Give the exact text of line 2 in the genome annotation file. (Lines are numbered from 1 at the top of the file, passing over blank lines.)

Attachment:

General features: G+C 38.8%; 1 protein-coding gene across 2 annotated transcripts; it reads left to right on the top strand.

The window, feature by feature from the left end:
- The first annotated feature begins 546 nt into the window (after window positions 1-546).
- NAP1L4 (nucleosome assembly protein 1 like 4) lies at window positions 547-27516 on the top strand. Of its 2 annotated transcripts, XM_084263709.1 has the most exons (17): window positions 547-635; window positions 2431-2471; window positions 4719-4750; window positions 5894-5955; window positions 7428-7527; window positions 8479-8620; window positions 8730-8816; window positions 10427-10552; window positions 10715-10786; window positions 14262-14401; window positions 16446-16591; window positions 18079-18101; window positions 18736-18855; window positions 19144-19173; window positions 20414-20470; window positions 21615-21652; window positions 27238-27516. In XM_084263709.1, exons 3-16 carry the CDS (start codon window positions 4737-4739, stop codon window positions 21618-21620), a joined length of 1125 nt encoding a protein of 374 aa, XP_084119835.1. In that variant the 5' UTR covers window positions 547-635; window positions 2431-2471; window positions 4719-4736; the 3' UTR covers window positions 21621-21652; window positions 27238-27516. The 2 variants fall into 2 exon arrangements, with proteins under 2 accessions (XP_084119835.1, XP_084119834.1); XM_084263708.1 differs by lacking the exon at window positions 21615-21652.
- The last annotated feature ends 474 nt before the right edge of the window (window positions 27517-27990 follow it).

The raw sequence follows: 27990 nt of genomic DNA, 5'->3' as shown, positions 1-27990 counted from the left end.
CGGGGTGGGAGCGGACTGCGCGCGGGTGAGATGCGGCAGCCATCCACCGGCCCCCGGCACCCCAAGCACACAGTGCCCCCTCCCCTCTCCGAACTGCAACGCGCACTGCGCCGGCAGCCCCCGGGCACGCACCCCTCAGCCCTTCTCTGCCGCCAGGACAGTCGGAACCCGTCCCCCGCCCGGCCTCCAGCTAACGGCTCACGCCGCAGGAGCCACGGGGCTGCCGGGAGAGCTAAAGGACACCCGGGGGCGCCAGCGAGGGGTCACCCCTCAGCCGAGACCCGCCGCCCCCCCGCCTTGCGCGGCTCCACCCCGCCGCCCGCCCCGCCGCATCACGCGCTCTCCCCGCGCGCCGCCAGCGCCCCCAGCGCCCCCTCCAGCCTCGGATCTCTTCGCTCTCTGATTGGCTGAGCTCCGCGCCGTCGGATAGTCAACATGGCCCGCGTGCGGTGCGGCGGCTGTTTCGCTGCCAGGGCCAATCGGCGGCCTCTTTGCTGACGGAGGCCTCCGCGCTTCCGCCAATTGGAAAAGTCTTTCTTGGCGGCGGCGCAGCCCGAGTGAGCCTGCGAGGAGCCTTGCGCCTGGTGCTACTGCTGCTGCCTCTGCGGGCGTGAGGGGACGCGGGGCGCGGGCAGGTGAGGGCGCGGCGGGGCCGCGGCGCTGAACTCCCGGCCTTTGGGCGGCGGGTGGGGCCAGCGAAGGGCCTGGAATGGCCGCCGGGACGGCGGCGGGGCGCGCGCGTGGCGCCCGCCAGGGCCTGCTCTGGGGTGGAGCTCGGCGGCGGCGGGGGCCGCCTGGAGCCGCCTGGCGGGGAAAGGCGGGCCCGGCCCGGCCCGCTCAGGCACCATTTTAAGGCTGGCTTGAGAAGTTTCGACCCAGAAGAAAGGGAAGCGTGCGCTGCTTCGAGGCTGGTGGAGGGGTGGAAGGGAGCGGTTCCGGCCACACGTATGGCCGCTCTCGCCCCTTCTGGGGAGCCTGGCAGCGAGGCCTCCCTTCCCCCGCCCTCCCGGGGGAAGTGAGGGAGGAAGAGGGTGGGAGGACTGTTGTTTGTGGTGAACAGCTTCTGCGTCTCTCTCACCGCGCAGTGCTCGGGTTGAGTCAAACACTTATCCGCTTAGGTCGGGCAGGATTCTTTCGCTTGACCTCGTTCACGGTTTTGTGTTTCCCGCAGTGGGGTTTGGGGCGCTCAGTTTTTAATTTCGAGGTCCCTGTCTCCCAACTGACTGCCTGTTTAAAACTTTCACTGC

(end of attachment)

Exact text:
The window, feature by feature from the left end: